As you can tell from the title, I’m feeling much better. I hadn’t realised how much that cold had slowed me down this week, nor how much time I really spent sitting around and saying ‘Gah!’ when I was supposed to be doing something productive. Everything is at least a week behind where it should be.
Oh, the cold has left its usual residue of smashed cells and rampant bacteria but the head-fuzz has largely cleared and most other symptoms have gone. That’s why it’s called rhinovirus, you know. It’s like having a herd of tiny rhinos rampaging through your head.
It’s good to be able to think again. So I did.
What I thought about was pollution. The ecowarriors don’t seem to mention that very much these days, but then their wind-farms need neodymium in large amounts, so the eco-freaks are causing most of the serious pollution these days. Now they go on about carbon dioxide as a pollutant and how we produce so much of it every year and how this will build up and build up…
No it won’t. Plants use it. They use it to generate sugars to feed their cells. In fact, carbon dioxide and sunlight are their only real energy source. Since you need six carbon atoms to make glucose (five for fructose) then a single molecule of glucose produced in one cell in one leaf strips six carbon dioxide molecules out of the air. They absolutely must have that CO2, they can’t get their carbon anywhere else.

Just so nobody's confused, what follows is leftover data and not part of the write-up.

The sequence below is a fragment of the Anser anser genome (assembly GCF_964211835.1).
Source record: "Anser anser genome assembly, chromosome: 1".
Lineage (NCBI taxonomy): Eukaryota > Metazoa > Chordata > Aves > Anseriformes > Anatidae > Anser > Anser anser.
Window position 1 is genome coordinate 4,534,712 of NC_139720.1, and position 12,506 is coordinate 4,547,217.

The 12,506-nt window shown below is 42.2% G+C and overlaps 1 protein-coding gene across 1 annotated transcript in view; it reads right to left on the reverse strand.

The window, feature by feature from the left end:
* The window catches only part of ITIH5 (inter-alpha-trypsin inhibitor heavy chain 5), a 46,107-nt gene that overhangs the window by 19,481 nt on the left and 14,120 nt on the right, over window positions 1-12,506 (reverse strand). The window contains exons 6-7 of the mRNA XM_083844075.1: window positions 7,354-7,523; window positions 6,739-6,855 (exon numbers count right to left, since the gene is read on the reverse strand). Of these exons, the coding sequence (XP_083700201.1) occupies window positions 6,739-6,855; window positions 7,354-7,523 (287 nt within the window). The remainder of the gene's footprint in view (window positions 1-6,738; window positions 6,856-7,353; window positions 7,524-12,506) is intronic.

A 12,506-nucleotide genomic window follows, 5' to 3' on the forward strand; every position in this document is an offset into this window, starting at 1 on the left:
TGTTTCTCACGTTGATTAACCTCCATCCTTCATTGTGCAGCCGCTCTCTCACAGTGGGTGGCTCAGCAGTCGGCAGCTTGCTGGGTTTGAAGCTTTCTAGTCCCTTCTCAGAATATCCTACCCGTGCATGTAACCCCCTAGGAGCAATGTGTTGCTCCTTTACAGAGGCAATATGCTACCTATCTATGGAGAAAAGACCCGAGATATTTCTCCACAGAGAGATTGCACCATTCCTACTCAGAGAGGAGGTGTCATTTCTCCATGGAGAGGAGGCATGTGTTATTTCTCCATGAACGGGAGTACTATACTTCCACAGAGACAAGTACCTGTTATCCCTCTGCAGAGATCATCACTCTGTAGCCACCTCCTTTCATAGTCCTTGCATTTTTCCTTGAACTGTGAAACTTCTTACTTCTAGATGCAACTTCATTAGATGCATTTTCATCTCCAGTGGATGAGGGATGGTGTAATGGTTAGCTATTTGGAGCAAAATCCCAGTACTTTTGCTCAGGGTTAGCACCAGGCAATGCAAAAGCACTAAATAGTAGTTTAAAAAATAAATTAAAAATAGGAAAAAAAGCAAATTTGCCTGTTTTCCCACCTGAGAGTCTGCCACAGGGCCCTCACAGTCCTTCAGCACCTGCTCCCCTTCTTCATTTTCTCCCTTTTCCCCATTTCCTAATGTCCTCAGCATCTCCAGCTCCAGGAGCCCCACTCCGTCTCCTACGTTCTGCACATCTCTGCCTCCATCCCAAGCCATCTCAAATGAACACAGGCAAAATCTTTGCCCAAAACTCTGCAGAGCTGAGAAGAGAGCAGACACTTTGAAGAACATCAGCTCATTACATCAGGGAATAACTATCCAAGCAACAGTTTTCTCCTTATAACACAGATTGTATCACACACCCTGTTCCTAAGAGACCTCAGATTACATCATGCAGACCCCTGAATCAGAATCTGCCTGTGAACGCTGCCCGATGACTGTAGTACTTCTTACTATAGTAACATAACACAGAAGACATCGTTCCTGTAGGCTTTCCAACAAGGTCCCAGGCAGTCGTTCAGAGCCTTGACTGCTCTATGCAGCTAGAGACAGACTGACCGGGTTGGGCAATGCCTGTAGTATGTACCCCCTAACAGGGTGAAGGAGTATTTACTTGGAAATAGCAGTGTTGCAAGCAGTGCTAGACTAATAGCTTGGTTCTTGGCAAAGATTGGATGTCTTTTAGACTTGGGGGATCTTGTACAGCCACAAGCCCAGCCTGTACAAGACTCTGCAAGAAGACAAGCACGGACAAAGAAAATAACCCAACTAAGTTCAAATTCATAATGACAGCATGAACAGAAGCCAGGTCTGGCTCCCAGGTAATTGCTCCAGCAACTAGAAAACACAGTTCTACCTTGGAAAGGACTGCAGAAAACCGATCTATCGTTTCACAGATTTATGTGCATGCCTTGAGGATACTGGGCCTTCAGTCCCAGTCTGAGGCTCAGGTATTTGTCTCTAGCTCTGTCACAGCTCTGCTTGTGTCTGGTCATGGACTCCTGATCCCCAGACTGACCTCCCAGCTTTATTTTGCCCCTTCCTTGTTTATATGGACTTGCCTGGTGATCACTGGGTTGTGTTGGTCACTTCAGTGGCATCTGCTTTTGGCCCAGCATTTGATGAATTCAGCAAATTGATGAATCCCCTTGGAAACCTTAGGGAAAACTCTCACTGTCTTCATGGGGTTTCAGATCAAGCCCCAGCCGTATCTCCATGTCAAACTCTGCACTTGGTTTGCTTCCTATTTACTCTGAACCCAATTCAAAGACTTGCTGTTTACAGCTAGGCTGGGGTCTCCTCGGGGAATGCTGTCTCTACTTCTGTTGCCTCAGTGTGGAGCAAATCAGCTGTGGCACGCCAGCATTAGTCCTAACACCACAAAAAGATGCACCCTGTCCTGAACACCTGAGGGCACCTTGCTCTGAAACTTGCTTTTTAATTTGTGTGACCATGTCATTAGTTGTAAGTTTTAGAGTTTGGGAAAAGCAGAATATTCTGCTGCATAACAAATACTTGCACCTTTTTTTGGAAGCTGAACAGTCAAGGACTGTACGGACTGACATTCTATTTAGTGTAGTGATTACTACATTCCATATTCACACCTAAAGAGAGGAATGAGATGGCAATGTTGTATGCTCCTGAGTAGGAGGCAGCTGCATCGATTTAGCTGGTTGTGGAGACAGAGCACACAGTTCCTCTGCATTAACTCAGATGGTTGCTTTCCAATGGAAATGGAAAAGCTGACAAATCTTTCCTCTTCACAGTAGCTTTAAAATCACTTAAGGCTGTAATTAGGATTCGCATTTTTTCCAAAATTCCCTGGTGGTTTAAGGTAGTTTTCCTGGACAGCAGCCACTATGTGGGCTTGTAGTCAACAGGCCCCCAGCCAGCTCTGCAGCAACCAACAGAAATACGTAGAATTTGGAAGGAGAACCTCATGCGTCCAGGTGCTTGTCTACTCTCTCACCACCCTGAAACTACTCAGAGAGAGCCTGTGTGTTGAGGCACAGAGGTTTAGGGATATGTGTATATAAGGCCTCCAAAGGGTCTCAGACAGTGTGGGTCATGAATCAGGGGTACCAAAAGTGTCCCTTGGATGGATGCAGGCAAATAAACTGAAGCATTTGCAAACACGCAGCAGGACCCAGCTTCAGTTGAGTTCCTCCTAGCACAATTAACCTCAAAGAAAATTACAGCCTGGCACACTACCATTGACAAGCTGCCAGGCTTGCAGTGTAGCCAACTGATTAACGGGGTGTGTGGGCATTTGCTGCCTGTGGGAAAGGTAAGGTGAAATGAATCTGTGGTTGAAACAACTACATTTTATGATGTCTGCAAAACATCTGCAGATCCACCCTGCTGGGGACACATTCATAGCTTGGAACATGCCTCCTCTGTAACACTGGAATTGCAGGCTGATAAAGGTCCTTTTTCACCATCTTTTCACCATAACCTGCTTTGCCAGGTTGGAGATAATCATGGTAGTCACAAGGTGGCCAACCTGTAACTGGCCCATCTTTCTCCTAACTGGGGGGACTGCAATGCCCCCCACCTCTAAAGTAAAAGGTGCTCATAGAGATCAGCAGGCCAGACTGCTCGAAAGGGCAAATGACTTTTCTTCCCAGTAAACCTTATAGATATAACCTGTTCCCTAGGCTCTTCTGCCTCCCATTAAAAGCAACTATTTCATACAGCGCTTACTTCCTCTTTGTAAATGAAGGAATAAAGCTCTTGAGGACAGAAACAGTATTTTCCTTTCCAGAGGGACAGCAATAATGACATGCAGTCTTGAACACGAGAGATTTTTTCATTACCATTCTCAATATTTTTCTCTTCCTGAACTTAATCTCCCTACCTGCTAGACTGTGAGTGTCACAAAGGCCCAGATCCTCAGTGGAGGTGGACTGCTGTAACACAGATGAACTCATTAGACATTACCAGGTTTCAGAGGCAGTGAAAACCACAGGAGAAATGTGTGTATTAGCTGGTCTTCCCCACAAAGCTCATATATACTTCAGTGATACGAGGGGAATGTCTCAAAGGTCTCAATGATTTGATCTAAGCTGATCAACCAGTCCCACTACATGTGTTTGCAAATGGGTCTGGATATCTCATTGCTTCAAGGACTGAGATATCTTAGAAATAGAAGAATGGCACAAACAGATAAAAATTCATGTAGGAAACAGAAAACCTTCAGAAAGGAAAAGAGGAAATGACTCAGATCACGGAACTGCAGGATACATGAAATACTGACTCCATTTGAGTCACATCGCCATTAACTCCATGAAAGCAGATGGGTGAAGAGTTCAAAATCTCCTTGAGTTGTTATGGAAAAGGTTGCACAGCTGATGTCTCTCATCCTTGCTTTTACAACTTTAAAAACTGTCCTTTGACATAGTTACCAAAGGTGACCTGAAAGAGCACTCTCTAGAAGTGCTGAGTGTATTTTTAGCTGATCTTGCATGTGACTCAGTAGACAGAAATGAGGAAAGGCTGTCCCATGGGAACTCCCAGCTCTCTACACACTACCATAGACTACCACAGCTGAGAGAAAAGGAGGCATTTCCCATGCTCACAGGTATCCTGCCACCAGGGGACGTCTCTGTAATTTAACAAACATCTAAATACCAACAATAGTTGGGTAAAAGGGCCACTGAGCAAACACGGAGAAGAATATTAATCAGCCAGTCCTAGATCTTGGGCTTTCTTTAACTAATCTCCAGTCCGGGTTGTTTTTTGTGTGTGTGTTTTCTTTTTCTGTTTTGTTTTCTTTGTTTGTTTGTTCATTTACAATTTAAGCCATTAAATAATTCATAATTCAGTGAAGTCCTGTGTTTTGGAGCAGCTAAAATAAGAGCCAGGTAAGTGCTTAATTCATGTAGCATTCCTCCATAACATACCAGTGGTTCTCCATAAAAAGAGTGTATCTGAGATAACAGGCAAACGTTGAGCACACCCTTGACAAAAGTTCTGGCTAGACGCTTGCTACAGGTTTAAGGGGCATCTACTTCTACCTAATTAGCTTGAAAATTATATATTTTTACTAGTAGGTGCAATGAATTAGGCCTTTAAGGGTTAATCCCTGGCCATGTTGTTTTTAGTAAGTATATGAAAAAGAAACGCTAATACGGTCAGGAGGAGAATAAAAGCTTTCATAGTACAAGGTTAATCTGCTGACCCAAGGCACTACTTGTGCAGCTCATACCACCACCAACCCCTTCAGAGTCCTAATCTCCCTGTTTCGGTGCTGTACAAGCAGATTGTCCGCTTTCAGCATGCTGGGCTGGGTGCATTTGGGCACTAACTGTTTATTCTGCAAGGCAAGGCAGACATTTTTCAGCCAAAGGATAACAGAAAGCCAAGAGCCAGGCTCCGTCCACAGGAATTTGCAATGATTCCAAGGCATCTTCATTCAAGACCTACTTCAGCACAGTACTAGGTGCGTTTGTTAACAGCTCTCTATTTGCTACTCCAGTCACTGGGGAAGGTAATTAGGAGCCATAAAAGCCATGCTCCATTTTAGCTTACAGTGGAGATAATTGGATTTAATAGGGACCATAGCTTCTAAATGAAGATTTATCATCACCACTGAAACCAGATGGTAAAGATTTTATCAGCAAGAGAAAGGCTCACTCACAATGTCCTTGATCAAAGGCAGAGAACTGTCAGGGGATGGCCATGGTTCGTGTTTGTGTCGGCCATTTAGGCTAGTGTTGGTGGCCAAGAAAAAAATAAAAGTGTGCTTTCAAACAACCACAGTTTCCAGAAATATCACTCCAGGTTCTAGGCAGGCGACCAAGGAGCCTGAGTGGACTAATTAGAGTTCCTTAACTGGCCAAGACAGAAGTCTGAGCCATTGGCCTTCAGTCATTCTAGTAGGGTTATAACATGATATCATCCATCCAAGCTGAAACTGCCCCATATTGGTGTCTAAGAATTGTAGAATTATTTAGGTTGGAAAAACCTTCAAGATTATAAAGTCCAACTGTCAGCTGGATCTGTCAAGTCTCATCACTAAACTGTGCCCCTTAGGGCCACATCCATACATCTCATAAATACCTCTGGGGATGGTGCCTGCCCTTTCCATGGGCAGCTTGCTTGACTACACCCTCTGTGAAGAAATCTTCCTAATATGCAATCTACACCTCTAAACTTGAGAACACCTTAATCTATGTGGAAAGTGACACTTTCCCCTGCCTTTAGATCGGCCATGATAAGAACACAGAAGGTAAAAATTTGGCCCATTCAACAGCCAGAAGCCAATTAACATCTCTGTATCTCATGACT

Apart from the ones who have learned how to eat insects, and if the ecoloons manage to take all the CO2 out of the atmosphere, only the plants that eat insects will be left, and they’ll dominate with no competition, and they’ll evolve until they get big enough to scoff a mouse, then a cat, then a dog, and so on.
When I was young, we had proper pollution. Rivers that were practically sterile due to industrial outflows, seepage from coal tips, places on land where even nettles wouldn’t grow. Gradually, all that was cleared up and although it’s not all done yet and there is lots of room for improvement, pollution is far less now than it was even forty years ago.
Okay, it probably has less to do with industry cleaning up than with government shutting down industry, but even so, the UK is far less filthy than when I was small. I wonder if that’s sparked a panic in the Green Men, the sort of panic we’d see in the Dreadful Arnott if every smoker stopped tomorrow? What? The problem is solved? But what about us? What do we do now?
Find another problem. An invisible one this time, so they can’t check. One that’s in the future so they can’t say ‘Okay, it’s getting better, you can go now’. The most terrifying words any of the zealots on any of the issues can ever hear is ‘Your work here is done’. That signals the end of the free money.
One of the best proofs that pollution has declined comes from the often wrongly attributed ‘evolution’ of the pepper moth.